Some thirty years after his globe-trotting adventures Lyons is found in Reston, VA, reading the works of Vince Flynn and watching his favorite film, The Godfather. Reflecting upon a life well-lived and offering his guiding principles on life: “Be real, be sincere, be honest, be cordial,” he said. “You wanna know what my real guiding principle is – I’m serious now – I have clarity of thought. I think realistically and to point,” </br>he adds.
Part of that realistic thinking comes from his extensive educational background. Lyons is clearly a smart and spry man and, according to him, owes it in part to his 1950s high-school education. “I read Thomas Sowell’s book and he said that the high-school education I got in the 50s is comparable to a college education now,” he said. American education has been on the decline for years. The Programme for International Student Assessment (PISA) compares reading comprehension, math and science literacy, and other academic skills between 15-year-olds of 71 countries. Their 2015 results ranked the U.S. as 38th in math and 24th in science. “They want to push people through to graduation,”</br>he said.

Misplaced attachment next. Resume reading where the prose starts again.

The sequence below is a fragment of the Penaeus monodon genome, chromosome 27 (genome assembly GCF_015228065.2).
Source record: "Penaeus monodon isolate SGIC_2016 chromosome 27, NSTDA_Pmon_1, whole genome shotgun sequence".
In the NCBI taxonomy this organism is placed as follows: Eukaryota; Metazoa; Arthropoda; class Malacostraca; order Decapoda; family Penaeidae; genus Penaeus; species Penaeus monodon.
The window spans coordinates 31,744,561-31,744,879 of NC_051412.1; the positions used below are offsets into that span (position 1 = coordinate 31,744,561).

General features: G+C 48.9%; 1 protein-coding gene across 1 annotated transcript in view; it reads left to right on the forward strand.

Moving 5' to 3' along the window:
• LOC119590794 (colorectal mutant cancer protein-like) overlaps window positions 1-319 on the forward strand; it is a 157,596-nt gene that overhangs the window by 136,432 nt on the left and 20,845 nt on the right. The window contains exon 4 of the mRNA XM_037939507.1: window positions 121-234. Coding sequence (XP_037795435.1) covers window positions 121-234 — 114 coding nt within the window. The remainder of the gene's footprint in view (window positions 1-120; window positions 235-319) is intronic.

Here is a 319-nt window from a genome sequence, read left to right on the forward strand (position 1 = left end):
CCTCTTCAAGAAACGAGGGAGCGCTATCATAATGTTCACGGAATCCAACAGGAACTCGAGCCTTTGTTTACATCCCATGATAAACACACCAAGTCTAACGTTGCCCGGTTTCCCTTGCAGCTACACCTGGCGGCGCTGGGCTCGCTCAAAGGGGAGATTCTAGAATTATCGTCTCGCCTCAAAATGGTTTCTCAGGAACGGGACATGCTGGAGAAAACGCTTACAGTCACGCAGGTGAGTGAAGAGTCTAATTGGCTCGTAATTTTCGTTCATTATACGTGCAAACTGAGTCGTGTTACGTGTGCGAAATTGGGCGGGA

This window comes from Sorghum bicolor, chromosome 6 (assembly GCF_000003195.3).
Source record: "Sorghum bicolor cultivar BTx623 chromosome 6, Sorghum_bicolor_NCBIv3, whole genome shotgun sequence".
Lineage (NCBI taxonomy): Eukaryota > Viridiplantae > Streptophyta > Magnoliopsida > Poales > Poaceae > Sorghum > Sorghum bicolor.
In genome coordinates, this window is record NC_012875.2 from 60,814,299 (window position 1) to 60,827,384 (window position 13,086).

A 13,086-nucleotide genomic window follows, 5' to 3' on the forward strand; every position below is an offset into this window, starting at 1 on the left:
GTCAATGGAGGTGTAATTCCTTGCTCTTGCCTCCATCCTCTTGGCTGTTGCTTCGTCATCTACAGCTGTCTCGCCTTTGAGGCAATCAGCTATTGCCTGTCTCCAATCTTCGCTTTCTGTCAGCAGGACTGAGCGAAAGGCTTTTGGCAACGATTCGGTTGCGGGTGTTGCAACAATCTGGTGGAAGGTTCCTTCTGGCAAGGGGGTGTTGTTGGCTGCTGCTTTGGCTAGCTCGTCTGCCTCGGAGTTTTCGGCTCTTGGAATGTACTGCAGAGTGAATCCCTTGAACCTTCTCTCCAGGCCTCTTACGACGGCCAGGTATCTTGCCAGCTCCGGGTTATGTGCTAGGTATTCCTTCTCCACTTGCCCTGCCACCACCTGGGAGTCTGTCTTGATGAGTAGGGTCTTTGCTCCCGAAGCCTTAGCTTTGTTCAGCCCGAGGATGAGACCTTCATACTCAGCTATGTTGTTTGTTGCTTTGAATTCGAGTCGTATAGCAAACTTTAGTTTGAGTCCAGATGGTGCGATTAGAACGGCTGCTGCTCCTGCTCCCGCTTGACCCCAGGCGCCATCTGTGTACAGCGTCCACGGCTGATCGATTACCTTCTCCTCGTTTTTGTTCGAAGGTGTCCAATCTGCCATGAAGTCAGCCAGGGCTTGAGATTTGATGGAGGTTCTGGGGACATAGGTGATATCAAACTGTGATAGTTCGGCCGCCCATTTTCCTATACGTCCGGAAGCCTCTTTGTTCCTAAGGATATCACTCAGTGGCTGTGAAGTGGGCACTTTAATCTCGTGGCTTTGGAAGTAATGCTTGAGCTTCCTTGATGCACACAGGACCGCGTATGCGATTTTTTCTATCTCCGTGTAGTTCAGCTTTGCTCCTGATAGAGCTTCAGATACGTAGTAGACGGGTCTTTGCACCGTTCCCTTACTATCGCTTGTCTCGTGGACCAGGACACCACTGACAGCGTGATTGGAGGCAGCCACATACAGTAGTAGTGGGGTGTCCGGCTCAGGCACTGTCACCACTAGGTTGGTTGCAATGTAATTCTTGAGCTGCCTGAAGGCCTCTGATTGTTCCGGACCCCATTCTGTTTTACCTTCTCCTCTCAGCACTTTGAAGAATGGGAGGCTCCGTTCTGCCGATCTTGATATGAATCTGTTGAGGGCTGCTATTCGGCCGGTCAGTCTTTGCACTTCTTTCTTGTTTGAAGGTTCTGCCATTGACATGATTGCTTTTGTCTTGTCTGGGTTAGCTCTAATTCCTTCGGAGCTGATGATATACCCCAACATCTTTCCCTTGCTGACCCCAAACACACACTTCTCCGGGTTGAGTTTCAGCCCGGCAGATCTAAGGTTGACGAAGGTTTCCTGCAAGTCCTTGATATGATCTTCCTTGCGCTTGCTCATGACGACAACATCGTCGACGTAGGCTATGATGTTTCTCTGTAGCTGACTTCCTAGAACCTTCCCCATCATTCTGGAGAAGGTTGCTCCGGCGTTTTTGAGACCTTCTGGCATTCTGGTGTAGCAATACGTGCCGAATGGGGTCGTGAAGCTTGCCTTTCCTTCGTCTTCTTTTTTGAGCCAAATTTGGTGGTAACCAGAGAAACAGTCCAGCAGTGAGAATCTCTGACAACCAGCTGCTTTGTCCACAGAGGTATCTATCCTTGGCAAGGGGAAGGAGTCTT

If 75 years and world-travel experience taught him anything it’s “read and think. Think coherently,” he said. Lyons’ spirit and wit radiates like heat from a fire. His youthful spark proves without a doubt that age is just a number.
Statue of Reston’s founder, Robert E. Simon on the Lake Anne promenade which Lyons often walks. He recalls meeting Simon on the path shortly before his death in 2015. “You built this,” he said. Lyons admires Simon’s work and loves living in Reston.
“If you want to lift yourself up, lift up someone else.”
— Booker T. Washington
Two Seminars held at Lake Anne Fellowship House
Residents were all ears on Tuesday, August 7, when a representative from ClearCaptions,Ms. Kati Ray, gave an educational seminar. Ms. Ray provided information on how residents who struggle with any form of hearing loss can qualify for a free phone-captioning service.